NEW YORK -- China's Luckin Coffee has raised $150 million from investors led by BlackRock, the Starbucks challenger said Thursday, lifting the valuation of the startup to $2.9 billion.
A fund managed by BlackRock, the world's largest asset management firm, contributed $125 million to the round, Beijing-based Luckin said.
The new war chest will help Luckin advance its aggressive expansion, which aims to snatch Starbucks' crown of China's largest coffee chain, and will intensify the competition in the traditionally tea-drinking nation.
Luckin, created by the former chief operating officer of Chinese transportation service provider Ucar, is big on delivery services, filling a need previously not met by Starbucks. Customers can order coffee from Luckin's app or other platforms including Tencent Holdings' messaging platform WeChat, with guaranteed delivery within 30 minutes. Starbucks played catch-up and launched its own delivery service in September.
Luckin also wins at being more affordable. An Americano, which costs 28 yuan ($4.18) at a Starbucks, sells for 21 yuan at the Chinese chain. Luckin touts that all its coffee comes from the higher-quality Arabica beans -- a variety that Starbucks also uses -- and says it sources from regions including Ethiopia, where the coffee plant species originates.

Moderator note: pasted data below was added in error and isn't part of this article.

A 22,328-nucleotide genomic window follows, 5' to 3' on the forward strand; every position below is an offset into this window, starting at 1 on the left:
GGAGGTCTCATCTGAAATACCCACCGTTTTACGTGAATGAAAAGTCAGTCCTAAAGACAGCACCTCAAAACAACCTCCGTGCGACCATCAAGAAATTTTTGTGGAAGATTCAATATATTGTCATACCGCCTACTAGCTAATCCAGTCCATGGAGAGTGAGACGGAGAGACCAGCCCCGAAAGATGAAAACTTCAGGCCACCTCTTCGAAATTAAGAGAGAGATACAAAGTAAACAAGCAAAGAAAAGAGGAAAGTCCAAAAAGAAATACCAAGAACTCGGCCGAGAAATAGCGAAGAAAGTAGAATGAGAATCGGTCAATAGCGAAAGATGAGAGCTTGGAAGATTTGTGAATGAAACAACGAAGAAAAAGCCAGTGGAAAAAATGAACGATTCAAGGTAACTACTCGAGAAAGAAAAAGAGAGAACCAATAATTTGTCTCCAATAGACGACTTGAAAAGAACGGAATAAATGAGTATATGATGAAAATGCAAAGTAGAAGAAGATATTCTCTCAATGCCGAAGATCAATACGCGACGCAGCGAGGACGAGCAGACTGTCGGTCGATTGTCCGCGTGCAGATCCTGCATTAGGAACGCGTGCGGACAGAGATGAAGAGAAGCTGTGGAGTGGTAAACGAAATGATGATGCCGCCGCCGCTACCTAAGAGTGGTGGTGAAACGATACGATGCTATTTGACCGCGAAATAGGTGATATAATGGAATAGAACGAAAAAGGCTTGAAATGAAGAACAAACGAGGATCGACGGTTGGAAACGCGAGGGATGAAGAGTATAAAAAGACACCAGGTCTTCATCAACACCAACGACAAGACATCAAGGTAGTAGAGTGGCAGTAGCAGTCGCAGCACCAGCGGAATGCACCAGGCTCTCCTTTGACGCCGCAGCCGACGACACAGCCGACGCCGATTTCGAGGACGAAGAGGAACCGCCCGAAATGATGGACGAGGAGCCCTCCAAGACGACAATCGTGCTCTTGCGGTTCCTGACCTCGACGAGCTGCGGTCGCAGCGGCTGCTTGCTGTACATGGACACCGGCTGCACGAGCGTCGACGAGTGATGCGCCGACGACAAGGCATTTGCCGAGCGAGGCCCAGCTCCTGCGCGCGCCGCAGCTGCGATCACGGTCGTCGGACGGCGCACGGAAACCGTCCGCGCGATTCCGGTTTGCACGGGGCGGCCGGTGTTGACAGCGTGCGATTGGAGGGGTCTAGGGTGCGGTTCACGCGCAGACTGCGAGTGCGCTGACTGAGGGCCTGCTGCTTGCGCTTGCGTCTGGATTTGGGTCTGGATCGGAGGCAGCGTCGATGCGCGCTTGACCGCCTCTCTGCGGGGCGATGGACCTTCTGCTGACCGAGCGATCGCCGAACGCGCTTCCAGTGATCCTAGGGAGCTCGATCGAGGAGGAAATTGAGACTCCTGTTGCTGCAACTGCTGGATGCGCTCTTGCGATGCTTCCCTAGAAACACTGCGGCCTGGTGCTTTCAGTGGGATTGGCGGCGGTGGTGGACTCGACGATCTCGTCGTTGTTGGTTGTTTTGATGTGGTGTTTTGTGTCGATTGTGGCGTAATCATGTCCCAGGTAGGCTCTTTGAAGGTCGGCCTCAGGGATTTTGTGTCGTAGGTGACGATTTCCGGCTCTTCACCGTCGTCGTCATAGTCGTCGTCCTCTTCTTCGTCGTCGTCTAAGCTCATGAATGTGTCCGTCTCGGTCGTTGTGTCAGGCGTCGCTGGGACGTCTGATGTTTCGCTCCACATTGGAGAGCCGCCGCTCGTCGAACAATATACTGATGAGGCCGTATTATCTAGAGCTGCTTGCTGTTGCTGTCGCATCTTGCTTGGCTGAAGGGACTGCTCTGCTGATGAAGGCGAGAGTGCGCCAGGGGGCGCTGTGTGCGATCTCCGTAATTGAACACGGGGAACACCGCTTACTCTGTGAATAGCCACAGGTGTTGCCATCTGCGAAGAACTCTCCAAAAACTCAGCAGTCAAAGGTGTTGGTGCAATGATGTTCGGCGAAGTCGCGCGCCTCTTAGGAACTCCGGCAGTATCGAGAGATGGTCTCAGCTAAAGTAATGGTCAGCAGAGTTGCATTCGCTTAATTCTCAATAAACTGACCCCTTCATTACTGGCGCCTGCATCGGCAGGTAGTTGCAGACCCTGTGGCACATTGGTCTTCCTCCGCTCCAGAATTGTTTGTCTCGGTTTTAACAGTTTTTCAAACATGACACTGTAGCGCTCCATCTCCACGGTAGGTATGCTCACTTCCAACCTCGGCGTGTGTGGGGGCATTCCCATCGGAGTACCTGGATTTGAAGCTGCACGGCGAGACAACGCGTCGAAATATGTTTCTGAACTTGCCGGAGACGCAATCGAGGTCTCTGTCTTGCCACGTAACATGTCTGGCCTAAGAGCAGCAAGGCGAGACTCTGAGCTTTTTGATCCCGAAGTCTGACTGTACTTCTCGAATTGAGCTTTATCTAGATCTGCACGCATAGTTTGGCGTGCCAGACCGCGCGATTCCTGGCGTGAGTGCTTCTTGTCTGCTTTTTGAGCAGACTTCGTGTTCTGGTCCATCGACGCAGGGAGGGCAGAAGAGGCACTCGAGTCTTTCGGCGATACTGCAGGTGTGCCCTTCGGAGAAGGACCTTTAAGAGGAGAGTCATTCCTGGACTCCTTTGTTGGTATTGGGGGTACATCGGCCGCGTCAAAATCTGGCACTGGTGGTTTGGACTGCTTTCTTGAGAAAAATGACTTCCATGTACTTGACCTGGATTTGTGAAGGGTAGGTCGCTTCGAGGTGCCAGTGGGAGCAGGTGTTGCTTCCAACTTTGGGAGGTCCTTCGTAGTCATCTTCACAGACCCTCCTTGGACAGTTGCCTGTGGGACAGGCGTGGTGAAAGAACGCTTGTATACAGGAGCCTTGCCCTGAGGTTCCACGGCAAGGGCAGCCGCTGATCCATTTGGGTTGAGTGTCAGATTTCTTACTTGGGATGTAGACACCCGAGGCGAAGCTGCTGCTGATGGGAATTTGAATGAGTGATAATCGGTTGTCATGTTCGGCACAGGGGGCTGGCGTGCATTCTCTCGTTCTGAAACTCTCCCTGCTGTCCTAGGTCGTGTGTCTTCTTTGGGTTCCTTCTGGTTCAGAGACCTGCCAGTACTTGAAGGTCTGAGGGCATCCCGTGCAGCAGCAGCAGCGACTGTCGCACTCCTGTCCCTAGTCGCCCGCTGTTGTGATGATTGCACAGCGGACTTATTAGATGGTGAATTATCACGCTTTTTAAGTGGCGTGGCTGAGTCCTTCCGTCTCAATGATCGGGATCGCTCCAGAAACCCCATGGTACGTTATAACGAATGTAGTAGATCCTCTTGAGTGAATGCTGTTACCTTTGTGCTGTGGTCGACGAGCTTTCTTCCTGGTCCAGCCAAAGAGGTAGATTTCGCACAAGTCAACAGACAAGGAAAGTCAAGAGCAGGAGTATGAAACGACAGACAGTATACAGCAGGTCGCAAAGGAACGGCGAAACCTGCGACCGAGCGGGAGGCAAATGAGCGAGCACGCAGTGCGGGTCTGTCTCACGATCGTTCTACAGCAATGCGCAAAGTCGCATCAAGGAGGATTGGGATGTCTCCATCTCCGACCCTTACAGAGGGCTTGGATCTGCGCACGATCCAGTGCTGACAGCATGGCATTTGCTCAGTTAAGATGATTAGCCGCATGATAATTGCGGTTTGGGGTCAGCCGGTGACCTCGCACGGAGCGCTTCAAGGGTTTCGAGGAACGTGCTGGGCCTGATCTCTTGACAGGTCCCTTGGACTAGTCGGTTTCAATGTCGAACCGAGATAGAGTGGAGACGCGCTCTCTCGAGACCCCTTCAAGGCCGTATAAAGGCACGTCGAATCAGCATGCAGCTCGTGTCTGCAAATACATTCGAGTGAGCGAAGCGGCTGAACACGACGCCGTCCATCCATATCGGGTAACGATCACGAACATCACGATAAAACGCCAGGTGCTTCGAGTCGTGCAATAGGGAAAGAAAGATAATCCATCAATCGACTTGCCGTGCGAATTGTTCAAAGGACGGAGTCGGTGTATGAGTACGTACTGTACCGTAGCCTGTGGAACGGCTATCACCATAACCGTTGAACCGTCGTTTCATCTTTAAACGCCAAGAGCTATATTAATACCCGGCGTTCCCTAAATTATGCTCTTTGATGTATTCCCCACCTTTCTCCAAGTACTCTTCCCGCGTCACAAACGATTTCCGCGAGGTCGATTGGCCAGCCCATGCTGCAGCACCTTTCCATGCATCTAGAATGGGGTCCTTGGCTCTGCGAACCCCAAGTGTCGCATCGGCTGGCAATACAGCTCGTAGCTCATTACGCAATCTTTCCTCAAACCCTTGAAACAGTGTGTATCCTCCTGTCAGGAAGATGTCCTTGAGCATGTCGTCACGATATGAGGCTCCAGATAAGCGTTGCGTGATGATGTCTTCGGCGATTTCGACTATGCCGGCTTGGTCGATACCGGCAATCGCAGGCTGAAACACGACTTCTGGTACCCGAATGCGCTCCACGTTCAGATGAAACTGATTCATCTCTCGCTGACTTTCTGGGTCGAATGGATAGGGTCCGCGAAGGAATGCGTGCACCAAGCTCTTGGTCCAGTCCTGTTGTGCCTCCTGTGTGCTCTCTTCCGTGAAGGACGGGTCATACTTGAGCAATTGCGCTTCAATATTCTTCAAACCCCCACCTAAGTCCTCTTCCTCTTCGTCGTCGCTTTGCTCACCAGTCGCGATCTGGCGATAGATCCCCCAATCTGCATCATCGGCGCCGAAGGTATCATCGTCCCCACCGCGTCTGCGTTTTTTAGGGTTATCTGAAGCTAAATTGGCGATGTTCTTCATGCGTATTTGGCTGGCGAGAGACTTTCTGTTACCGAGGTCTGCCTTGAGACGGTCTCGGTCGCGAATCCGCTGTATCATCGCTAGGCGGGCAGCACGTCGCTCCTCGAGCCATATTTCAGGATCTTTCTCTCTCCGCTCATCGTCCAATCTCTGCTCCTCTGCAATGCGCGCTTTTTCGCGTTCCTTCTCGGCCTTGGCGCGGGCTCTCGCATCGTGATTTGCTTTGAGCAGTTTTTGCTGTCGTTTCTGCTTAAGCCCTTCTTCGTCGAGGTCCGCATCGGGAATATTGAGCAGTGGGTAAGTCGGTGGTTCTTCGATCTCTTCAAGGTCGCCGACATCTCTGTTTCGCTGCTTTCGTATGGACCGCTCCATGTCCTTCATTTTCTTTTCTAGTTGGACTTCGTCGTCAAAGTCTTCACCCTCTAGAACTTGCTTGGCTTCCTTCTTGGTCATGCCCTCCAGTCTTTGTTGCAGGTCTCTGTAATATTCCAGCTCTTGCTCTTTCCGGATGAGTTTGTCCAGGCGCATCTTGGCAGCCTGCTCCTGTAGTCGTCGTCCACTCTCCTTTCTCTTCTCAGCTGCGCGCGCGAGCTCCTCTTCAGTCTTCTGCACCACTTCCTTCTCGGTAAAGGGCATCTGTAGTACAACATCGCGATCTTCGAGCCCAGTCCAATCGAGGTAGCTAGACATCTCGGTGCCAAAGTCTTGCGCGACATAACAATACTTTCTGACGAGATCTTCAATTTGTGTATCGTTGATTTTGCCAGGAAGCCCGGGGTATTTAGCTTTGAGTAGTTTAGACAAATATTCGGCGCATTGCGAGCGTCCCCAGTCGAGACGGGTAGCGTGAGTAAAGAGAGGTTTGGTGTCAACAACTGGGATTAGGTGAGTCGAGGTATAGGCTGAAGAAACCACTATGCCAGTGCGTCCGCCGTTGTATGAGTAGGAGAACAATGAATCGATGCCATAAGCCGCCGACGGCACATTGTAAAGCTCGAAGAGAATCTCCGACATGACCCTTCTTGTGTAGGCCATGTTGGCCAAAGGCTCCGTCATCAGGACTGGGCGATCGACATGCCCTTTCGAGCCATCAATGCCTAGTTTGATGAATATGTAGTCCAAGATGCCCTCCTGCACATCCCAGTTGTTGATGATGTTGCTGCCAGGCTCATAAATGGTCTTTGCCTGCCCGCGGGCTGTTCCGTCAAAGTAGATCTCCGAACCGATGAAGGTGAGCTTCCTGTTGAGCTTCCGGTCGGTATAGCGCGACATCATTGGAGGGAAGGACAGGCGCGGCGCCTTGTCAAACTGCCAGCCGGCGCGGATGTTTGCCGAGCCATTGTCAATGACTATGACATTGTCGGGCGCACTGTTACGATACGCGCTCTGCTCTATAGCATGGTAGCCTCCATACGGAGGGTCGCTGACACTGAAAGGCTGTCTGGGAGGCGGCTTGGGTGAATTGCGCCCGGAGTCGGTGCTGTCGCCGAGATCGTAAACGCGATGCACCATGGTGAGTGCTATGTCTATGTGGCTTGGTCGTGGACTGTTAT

The new funding came just five months after the Chinese homegrown coffee chain raised $200 million from investors including Singapore's sovereign fund GIC, China International Capital Corp and Joy Capital.
Founded in late 2017, Luckin has taken China by storm. The company has opened more than 2,000 locations -- up from just 800 last July -- in a serious threat to Seattle-based coffee giant Starbucks, which entered the Chinese market two decades ago and has about 3,600 stores in the country. Many of Luckin's locations, however, are the size of a boba tea shop and designed mainly for delivery or pickup.
Chinese consumers have grown accustomed to the convenience of food and beverage delivery, thanks to local tech companies like Meituan Dianping and Ele.me, which is backed by Alibaba Group Holding. These companies often spend heavily on price subsidies in order to push for rapid market penetration.
Similarly, the price offensive Luckin launched against Starbucks and its new store additions are burning cash. Chinese media reported that Luckin lost about $128 million in the first nine months of 2018. Luckin did not dispute the report and said its losses were within expectation as the company continues expanding, local media reported.
Yang Fei, Luckin's chief marketing officer, said at a January event that it aims to open another 2500 stores by end of 2019 and that it will continue investing to keep prices low for another three to five years. Investors are on the same page -- if not more bullish -- when it comes to Luckin's growth ambition and willingness to keep spending, Yang said.